http://www.youtube.com/watch?v=e3FU72abjPg , http://www.youtube.com/watch?v=5_jQ7sPqEUc Tell me if this is real or the media in the UAE is real????
The BBC followed me for one solid year & the so called journalists that were slandering my work in the UAE I never spoke withor met, they never witnessed my work or came inside my shelter I rekon it was petty jelousy
(because I am a "American") who is racist?
I am not a victim because I will not allow this to parralyze me! I am working on an international level on a problem that is well known around the world as an issue that effects the whole world!
No one knows more about censorship & systematic slander than me!
The time is now to accept our population for because of the wisedom of our great Leadership & of course by the permission of our creator they are welcome & we as locals should pour our Emirati welcome out to them!
this is the only way forward! Allah give you Rahmah & strength as well as courage to stand for what is right! inshaAllah

Anonymous said...

If only the cost of living!!!!!!!!!

John said...

Safe? Sure as long as you don't happen to be critical, cross the road, breath the polluted air, be a laborer, a maid or an Afghan grain seller, etc.

It never ceases to amaze me what type of superficial and politicized data these reports are based on. Is the quality of living not a little a question of integration and income distribution, as well as on the freedom from want and fear?

Lirun said...

i am a survey junkie.. can anyone please publish the link to the actual report itself? :)

Khalood said...

@John:

"Safe? Sure as long as you don't happen to be critical, cross the road, breath the polluted air, be a laborer, a maid or an Afghan grain seller, etc.

It never ceases to amaze me what type of superficial and politicized data these reports are based on. Is the quality of living not a little a question of integration and income distribution, as well as on the freedom from want and fear?"


I mean, not place is perfect. Certainly the report doesn't explicitly state that, nor does it slightly imply it at all.

Income distribution has nothing to do with government and country policies; it is merely one of the internal affairs of the company or department rendering those incomes. Heck, my father doesn't make as much as his expatriate co-worker both in income and job perks, even though they serve the same company under the same positions.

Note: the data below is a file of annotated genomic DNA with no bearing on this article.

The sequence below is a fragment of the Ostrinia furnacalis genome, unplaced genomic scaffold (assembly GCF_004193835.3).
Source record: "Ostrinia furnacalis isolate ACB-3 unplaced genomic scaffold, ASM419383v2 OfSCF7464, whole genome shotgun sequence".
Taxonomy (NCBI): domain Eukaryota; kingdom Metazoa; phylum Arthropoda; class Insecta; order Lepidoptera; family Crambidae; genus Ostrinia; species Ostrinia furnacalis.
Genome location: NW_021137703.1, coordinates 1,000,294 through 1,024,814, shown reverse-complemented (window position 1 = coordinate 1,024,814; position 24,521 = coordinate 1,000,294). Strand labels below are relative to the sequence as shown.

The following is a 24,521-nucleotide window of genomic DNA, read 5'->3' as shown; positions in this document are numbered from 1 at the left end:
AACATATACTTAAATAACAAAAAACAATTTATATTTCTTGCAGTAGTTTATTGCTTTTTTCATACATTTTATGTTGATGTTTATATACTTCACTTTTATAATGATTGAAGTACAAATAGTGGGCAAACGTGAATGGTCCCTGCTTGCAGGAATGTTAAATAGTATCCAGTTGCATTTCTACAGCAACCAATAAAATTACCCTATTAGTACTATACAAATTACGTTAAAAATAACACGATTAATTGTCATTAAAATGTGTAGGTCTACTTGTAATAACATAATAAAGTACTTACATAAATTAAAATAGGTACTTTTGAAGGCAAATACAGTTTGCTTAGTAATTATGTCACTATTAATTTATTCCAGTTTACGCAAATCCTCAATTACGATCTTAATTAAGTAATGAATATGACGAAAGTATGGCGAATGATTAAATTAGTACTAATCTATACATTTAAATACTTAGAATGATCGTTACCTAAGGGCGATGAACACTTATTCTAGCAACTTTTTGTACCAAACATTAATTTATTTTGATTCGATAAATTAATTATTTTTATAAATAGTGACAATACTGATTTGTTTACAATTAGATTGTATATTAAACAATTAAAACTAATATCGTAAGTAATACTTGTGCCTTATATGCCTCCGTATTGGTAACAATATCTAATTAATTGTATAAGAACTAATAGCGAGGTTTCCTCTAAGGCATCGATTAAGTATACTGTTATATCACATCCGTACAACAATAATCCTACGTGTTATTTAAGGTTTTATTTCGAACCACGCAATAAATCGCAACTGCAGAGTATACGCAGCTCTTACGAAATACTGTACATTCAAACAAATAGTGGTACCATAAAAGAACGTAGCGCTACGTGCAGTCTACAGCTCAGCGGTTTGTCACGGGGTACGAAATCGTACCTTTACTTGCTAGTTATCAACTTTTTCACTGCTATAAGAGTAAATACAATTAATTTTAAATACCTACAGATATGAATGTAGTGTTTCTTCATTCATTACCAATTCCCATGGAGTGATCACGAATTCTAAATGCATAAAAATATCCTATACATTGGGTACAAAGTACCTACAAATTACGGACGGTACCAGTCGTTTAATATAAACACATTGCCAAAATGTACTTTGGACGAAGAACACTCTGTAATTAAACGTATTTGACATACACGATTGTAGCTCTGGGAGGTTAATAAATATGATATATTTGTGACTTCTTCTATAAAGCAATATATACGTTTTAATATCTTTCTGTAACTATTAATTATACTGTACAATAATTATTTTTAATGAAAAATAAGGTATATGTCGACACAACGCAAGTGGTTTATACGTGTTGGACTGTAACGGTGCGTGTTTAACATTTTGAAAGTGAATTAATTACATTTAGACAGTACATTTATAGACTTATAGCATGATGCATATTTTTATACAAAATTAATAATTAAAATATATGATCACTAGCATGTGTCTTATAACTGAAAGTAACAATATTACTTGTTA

As for freedoms and criticism, it depends what you consider to be "free" or "critical;" I find that dissenting expatriate often stress on this point. It is often obvious that all these arguments don't seem to have a definitive goal other than making a fuss out of nothing. Freedom of religion, speech, or doing whatever you want? Be specific.

As for maids and the reference of "Afghan Grain Seller," which I find to be legitimate to mention, I believe there are specialized courts for that. Surely, some maids and laborers were violated, but you should also take into account that some maids and laborers have been involved egregious and uncustomary practices that have reached to a criminal status at a couple of points. As what the law says: "Every case is uniquely conditioned, factored, and dealt with"

I just laughed about being the "pedestrian" part to a point I didn't even think it was worth responding to.

Dubai City Information said...

this is not a surprise, but mainly because on Dubai's modernish lifestyle. if it wasn't for Dubai i doubt this would be the case

Anonymous said...

It was one of the best places unfortunately, now it is becomming very difficult to do business.A big number of people are leaving to more cost effective countries.This report holds no factual data.